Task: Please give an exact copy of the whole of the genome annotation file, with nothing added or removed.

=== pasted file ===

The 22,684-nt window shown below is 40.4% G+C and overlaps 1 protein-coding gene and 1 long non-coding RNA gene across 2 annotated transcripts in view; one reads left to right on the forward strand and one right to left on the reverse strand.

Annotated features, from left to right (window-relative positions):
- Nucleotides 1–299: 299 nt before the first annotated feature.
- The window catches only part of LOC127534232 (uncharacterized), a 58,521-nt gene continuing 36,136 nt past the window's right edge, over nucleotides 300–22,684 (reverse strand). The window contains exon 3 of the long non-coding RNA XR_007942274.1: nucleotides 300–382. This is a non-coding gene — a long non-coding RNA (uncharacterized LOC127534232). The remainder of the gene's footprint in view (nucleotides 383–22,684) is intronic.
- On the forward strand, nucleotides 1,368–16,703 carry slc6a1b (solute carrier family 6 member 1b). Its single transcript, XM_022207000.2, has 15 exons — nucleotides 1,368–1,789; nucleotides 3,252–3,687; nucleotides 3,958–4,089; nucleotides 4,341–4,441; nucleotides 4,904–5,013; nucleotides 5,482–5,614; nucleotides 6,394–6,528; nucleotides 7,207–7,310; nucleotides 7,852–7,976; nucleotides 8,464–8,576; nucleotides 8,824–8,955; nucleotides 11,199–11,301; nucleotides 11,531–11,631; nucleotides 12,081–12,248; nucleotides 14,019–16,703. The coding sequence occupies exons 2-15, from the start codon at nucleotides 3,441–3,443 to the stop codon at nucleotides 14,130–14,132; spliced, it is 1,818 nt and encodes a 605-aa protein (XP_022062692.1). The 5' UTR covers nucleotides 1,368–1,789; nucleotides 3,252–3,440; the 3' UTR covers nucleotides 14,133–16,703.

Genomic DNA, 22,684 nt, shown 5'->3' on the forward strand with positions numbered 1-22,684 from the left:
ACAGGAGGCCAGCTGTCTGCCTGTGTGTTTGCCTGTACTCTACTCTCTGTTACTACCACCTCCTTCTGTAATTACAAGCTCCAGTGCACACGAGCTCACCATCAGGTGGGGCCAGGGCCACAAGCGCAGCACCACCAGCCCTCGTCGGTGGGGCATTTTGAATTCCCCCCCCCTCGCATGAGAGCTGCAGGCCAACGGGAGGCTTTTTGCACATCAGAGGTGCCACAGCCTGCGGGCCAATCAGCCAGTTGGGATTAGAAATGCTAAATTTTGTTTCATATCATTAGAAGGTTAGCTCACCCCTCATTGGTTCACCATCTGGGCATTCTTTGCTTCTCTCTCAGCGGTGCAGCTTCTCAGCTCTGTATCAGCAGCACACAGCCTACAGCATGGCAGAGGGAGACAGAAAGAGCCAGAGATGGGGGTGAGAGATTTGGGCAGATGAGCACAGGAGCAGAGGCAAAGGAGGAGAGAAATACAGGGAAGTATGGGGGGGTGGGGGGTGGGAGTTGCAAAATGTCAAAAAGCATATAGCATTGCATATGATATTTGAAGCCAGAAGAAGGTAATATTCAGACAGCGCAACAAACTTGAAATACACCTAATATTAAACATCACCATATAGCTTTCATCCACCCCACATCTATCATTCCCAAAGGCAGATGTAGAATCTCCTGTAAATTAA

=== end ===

The 22,684-nt window shown below is 40.4% G+C and overlaps 1 protein-coding gene and 1 long non-coding RNA gene across 2 annotated transcripts in view; one reads left to right on the forward strand and one right to left on the reverse strand.

Annotated features, from left to right (window-relative positions):
- Nucleotides 1–299: 299 nt before the first annotated feature.
- The window catches only part of LOC127534232 (uncharacterized), a 58,521-nt gene continuing 36,136 nt past the window's right edge, over nucleotides 300–22,684 (reverse strand). The window contains exon 3 of the long non-coding RNA XR_007942274.1: nucleotides 300–382. This is a non-coding gene — a long non-coding RNA (uncharacterized LOC127534232). The remainder of the gene's footprint in view (nucleotides 383–22,684) is intronic.
- On the forward strand, nucleotides 1,368–16,703 carry slc6a1b (solute carrier family 6 member 1b). Its single transcript, XM_022207000.2, has 15 exons — nucleotides 1,368–1,789; nucleotides 3,252–3,687; nucleotides 3,958–4,089; nucleotides 4,341–4,441; nucleotides 4,904–5,013; nucleotides 5,482–5,614; nucleotides 6,394–6,528; nucleotides 7,207–7,310; nucleotides 7,852–7,976; nucleotides 8,464–8,576; nucleotides 8,824–8,955; nucleotides 11,199–11,301; nucleotides 11,531–11,631; nucleotides 12,081–12,248; nucleotides 14,019–16,703. The coding sequence occupies exons 2-15, from the start codon at nucleotides 3,441–3,443 to the stop codon at nucleotides 14,130–14,132; spliced, it is 1,818 nt and encodes a 605-aa protein (XP_022062692.1). The 5' UTR covers nucleotides 1,368–1,789; nucleotides 3,252–3,440; the 3' UTR covers nucleotides 14,133–16,703.

Genomic DNA, 22,684 nt, shown 5'->3' on the forward strand with positions numbered 1-22,684 from the left:
ACAGGAGGCCAGCTGTCTGCCTGTGTGTTTGCCTGTACTCTACTCTCTGTTACTACCACCTCCTTCTGTAATTACAAGCTCCAGTGCACACGAGCTCACCATCAGGTGGGGCCAGGGCCACAAGCGCAGCACCACCAGCCCTCGTCGGTGGGGCATTTTGAATTCCCCCCCCCTCGCATGAGAGCTGCAGGCCAACGGGAGGCTTTTTGCACATCAGAGGTGCCACAGCCTGCGGGCCAATCAGCCAGTTGGGATTAGAAATGCTAAATTTTGTTTCATATCATTAGAAGGTTAGCTCACCCCTCATTGGTTCACCATCTGGGCATTCTTTGCTTCTCTCTCAGCGGTGCAGCTTCTCAGCTCTGTATCAGCAGCACACAGCCTACAGCATGGCAGAGGGAGACAGAAAGAGCCAGAGATGGGGGTGAGAGATTTGGGCAGATGAGCACAGGAGCAGAGGCAAAGGAGGAGAGAAATACAGGGAAGTATGGGGGGGTGGGGGGTGGGAGTTGCAAAATGTCAAAAAGCATATAGCATTGCATATGATATTTGAAGCCAGAAGAAGGTAATATTCAGACAGCGCAACAAACTTGAAATACACCTAATATTAAACATCACCATATAGCTTTCATCCACCCCACATCTATCATTCCCAAAGGCAGATGTAGAATCTCCTGTAAATTAA